Furthermore, Jones demonstrated that while in the northeastern United States large population of the white-footed mice control outbreaks of gypsy moth, white-footed mice also spread Lyme disease, whereas small population of the mice decrease incidence of Lyme disease but allow gypsy moth to breed (Jones 1998). Relationships such as these make theoretic explanations of outbreaks extremely complicated.

Depending on the severity of infestation, up to 100% of the tree foliage can get destroyed. Normally a healthy tree would survive such an event, and generate a second generation of trees by end of July, however any strained tree would be further stressed. In turn, stressed trees are more susceptible to fungus and diseases, and do not grow as much as unaffected trees.

Establishment of gypsy moth in any new habitat can causes economical damage. Any lumber, tree nursery products or natural products leaving affected area could have trading restrictions applied to them. Affected forests grow slower, with higher incidence of tree death. As larvae eats leaves of fruit trees, blueberries, strawberries and other foodcrops, gypsy moth has potential to severely affect agriculture (BCgov 2006). Asian race of gypsy moths is less picky about their food, and consumes coniferous trees, such as larch (Humble and Stewart, 1994).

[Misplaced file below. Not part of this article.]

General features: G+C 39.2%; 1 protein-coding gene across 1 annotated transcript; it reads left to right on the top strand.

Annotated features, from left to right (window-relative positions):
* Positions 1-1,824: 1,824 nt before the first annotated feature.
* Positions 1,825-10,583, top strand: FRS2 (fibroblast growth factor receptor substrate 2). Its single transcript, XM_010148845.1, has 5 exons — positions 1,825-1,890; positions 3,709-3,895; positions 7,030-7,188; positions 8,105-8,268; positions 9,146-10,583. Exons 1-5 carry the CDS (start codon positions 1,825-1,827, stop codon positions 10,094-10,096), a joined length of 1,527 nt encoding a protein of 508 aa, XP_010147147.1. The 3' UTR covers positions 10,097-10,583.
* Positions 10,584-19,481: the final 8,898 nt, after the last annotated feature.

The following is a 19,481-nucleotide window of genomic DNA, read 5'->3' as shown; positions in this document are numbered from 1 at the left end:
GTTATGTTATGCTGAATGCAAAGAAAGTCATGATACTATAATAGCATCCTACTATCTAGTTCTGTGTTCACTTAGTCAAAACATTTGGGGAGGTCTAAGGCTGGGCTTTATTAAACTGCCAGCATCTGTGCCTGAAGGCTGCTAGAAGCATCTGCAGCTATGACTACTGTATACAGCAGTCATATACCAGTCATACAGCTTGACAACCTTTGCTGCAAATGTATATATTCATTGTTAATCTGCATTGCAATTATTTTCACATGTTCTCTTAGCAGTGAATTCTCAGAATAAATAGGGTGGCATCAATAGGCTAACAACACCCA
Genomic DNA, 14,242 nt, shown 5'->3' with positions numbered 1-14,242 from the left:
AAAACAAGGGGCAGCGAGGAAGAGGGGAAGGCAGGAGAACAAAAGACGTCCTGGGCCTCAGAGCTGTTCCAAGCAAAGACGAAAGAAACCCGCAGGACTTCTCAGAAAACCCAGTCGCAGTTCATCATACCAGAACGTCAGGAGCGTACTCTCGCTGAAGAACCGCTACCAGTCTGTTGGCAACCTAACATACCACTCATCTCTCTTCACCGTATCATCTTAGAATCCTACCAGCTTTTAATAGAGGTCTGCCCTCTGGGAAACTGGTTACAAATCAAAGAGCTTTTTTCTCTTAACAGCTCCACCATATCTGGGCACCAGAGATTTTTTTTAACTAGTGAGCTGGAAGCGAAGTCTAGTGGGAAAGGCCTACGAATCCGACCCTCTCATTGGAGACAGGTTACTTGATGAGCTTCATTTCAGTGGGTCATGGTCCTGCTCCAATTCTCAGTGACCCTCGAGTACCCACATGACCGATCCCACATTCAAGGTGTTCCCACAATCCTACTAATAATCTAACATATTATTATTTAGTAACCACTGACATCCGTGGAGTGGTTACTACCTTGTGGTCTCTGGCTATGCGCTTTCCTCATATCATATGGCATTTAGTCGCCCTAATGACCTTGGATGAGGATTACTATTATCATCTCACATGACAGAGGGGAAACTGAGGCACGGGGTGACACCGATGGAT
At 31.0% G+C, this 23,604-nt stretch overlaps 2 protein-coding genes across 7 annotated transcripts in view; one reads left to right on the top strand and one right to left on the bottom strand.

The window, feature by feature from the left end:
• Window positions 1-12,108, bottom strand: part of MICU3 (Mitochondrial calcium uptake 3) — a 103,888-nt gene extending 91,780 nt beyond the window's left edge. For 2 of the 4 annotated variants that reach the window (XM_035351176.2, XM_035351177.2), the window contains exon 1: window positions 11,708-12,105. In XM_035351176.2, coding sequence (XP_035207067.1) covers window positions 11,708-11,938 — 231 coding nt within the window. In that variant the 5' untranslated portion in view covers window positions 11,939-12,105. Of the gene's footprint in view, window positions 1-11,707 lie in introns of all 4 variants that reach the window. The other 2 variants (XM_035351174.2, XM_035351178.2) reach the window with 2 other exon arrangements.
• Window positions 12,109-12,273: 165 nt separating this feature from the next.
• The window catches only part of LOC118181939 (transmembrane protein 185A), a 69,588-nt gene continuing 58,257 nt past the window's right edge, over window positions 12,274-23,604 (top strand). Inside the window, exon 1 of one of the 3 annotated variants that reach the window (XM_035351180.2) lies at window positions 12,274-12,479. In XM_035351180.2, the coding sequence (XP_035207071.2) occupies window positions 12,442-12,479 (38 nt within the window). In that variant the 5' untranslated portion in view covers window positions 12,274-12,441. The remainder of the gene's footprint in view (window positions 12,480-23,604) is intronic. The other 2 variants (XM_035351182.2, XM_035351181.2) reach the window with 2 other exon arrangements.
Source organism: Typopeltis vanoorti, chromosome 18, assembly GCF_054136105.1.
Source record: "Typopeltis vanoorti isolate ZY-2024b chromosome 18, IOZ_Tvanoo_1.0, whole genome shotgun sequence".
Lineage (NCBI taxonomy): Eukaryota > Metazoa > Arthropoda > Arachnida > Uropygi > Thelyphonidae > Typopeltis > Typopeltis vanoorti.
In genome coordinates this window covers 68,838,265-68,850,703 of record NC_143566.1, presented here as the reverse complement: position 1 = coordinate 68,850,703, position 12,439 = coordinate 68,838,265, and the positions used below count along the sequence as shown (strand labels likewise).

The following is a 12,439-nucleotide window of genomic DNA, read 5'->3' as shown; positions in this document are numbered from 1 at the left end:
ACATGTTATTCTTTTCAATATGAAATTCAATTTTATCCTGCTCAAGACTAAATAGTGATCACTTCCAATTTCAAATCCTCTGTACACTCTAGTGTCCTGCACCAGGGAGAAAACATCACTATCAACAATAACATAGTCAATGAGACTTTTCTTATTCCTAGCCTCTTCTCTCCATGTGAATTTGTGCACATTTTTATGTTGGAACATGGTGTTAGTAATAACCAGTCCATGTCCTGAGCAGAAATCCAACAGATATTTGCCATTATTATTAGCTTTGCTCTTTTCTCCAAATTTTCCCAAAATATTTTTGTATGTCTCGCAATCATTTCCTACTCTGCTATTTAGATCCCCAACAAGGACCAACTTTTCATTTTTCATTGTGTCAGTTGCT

During outbreaks, gypsy moth caterpillars are considered to be a nuisance in residential areas of Eastern North America. In urban environments larvae can congregate on buildings, driveways and sidewalks, as they search for food. Caterpillar hairs, shed by larvae are allergens that cause hazards to human health. (BCgov 2006).

Containment and Control

Gypsy moth is an exotic invasive species in North America, and doesn’t have as many natural controls in North America as it does in Europe or Asia. In North America natural predators of gypsy moth include birds, insects, and small mammals (Herms & Shetlar, 2000) with most important being shrews (Sorex spp), deer mice (Peromyscus maniculatus) (Leibhold 2003b) and white footed mice (Peromyscus leucopus) (Jones 1998). As most small mammals are generalists, there is no strong correlation between abundance of moths and abundance of small mammals (Leibhold 2003b).